The writer also noted that shortly before the coronavirus outbreak in Wuhan, that city had hosted 300 visiting American military officers, who came to participate in the 2019 Military World Games, an absolutely remarkable coincidence of timing. As I pointed out at the time, how would Americans react if 300 Chinese military officers had paid an extended visit to Chicago, and soon afterward a mysterious and deadly epidemic had suddenly broken out in that city? Once again, the evidence was merely circumstantial but certainly raised dark suspicions.

Scientific investigation of the coronavirus had already pointed to its origins in a bat virus, leading to widespread media speculation that bats sold as food in the Wuhan open markets had been the original disease vector. Meanwhile, the orchestrated waves of anti-China accusations had emphasized Chinese laboratory research on that same viral source. But we soon published a lengthy article by investigative journalist Whitney Webb providing copious evidence of America’s own enormous biowarfare research efforts, which had similarly focused for years on bat viruses. Webb was then associated with MintPress News, but that publication had strangely declined to publish her important piece, perhaps skittish about the grave suspicions it directed towards the US government on so momentous an issue. So without the benefit of our platform, her major contribution to the public debate might have attracted relatively little readership.

Around the same time, I noted another extremely strange coincidence that failed to attract any interest from our somnolent national media. Although his name had meant nothing to me, in late January my morning newspapers carried major stories on the sudden arrest of Prof. Charles Lieber, one of Harvard University’s top scientists and Chairman of its Chemistry Department, sometimes characterized as a potential future Nobel Laureate.

The circumstances of that case seemed utterly bizarre to me. Like numerous other prominent American academics, Lieber had had decades of close research ties with China, holding joint appointments and receiving substantial funding for his work. But now he was accused of financial reporting violations in the disclosure portions of his government grant applications—the most obscure sort of offense—and on the basis of those accusations, he was seized by the FBI in an early-morning raid on his suburban Lexington home and dragged off in shackles, potentially facing years of federal imprisonment.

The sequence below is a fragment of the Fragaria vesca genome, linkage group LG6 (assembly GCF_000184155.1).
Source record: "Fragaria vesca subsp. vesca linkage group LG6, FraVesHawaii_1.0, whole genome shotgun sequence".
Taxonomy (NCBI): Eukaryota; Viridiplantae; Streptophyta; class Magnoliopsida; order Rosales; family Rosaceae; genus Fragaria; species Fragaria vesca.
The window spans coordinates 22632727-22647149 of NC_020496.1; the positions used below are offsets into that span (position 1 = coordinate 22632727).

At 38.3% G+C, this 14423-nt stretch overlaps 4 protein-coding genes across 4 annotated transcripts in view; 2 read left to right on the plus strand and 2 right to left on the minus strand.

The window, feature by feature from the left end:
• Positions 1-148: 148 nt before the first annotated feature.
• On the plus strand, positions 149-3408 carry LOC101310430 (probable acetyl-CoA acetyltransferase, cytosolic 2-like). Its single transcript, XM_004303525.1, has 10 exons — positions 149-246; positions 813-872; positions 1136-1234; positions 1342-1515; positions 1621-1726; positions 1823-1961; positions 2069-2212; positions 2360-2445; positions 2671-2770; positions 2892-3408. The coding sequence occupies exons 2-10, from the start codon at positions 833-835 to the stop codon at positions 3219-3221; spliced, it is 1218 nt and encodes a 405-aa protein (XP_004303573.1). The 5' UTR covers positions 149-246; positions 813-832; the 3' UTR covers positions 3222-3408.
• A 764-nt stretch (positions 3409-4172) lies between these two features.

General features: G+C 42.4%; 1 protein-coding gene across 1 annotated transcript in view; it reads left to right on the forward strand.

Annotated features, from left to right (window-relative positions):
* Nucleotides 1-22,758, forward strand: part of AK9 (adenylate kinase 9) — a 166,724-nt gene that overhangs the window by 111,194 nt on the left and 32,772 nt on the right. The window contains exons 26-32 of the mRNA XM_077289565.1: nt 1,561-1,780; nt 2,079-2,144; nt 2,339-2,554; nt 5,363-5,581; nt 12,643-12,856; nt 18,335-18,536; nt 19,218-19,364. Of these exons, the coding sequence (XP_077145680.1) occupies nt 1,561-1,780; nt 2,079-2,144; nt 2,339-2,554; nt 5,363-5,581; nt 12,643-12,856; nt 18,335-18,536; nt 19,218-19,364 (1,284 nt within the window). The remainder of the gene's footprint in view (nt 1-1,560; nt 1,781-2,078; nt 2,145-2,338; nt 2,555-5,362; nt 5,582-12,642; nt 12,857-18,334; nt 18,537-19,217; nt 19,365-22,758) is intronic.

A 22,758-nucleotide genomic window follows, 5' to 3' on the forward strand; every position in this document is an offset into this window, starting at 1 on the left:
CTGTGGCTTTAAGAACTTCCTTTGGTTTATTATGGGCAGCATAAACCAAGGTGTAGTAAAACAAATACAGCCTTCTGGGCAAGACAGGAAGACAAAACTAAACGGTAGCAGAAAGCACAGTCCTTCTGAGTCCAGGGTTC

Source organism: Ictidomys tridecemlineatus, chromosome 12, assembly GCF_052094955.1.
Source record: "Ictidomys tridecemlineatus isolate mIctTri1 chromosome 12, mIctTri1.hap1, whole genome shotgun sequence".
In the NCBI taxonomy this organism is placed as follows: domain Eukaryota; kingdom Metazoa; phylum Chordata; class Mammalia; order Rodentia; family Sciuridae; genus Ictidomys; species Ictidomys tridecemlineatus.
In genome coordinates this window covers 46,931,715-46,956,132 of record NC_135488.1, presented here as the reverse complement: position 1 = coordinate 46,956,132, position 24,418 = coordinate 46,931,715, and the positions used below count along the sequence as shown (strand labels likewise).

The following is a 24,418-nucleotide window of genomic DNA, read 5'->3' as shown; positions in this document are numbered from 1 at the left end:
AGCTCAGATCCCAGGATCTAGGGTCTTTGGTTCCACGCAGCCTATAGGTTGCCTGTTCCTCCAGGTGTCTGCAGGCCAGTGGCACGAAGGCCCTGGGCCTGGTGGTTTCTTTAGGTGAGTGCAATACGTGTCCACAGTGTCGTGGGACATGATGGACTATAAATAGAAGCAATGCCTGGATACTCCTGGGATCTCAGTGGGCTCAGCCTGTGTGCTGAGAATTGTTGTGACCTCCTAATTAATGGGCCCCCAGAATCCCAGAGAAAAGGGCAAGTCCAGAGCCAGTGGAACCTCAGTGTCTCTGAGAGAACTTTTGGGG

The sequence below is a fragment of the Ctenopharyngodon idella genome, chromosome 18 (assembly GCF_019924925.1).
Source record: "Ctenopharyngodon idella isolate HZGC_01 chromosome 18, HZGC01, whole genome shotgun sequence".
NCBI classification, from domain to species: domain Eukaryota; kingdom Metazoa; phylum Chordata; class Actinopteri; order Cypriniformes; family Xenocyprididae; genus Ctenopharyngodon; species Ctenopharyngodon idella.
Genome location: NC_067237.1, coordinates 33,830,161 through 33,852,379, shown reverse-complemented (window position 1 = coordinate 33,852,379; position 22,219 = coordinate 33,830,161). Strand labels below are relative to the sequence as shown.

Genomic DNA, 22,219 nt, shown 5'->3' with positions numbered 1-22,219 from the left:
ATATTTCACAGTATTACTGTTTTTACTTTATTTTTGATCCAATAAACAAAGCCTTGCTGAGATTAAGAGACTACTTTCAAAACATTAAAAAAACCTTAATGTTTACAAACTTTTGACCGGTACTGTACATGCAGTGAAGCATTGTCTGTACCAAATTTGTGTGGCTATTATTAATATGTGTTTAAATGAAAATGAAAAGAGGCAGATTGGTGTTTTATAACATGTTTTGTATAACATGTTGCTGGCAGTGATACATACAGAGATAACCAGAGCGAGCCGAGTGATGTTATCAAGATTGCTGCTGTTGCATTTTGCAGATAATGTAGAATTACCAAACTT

Such government action against an academic seemed almost without precedent. During the height of the Cold War, numerous American scientists and technicians were rightfully accused of having stolen our nuclear weapons secrets for delivery to Stalin, yet I had never heard of any of them treated in so harsh a manner, let alone a scholar of Prof. Lieber’s stature, who was merely charged with technical disclosure violations. Indeed, this incident recalled accounts of NKVD raids during the Soviet purges of the 1930s.

Although Lieber was described as a chemistry professor, a few seconds of Googling revealed that some of his most important work had been in virology, including technology for the detection of viruses. So a massive and deadly new viral epidemic had broken out in China and almost simultaneously, a top American scholar with close Chinese ties and expertise in viruses was suddenly arrested by the federal government, yet no one in the media expressed any curiosity at a possible connection between these two events.

I think we can safely assume that Lieber’s arrest by the FBI had been prompted by the concurrent coronavirus epidemic, but anything more is mere speculation. Those now accusing China of having created the coronavirus might surely suggest that our intelligence agencies discovered that the Harvard professor had been personally involved with that deadly research. But I think a far more likely possibility is that Lieber began to wonder whether the epidemic in China might not be the result of an American biowarfare attack, and was perhaps a little too free in voicing his suspicions, thereby drawing the wrath of our national security establishment. Inflicting such extremely harsh treatment upon a top Harvard scientist would greatly intimidate all of his lesser colleagues elsewhere, who would surely now think twice before broaching certain controversial theories to any journalist.

By the end of January, our webzine had published a dozen articles and posts on the coronavirus outbreak, then added many more by the middle of February. These pieces totaled tens of thousands of words and attracted a half million words of comments, probably representing the primary English-language source for a particular perspective on the deadly epidemic, with this material eventually drawing many hundreds of thousands of pageviews. A few weeks later, the Chinese government began gingerly raising the possibility that the coronavirus may have been brought to Wuhan by the 300 American military officers visiting that city, and was fiercely attacked by the Trump Administration for spreading anti-American propaganda. But I strongly suspect that the Chinese had gotten that idea from our own publication.

As the coronavirus gradually began to spread beyond China’s own borders, another development occurred that greatly multiplied my suspicions. Most of these early cases had occurred exactly where one might expect, among the East Asian countries bordering China. But by late February Iran had become the second epicenter of the global outbreak. Even more surprisingly, its political elites had been especially hard-hit, with a full 10% of the entire Iranian parliament soon infected and at least a dozen of its officials and politicians dying of the disease, including some who were quite senior. Indeed, Neocon activists on Twitter began gleefully noting that their hated Iranian enemies were now dropping like flies.

Let us consider the implications of these facts. Across the entire world the only political elites that have yet suffered any significant human losses have been those of Iran, and they died at a very early stage, before significant outbreaks had even occurred almost anywhere else in the world outside China. Thus, we have America assassinating Iran’s top military commander on Jan. 2nd and then just a few weeks later large portions of the Iranian ruling elites became infected by a mysterious and deadly new virus, with many of them soon dying as a consequence. Could any rational individual possibly regard this as a mere coincidence?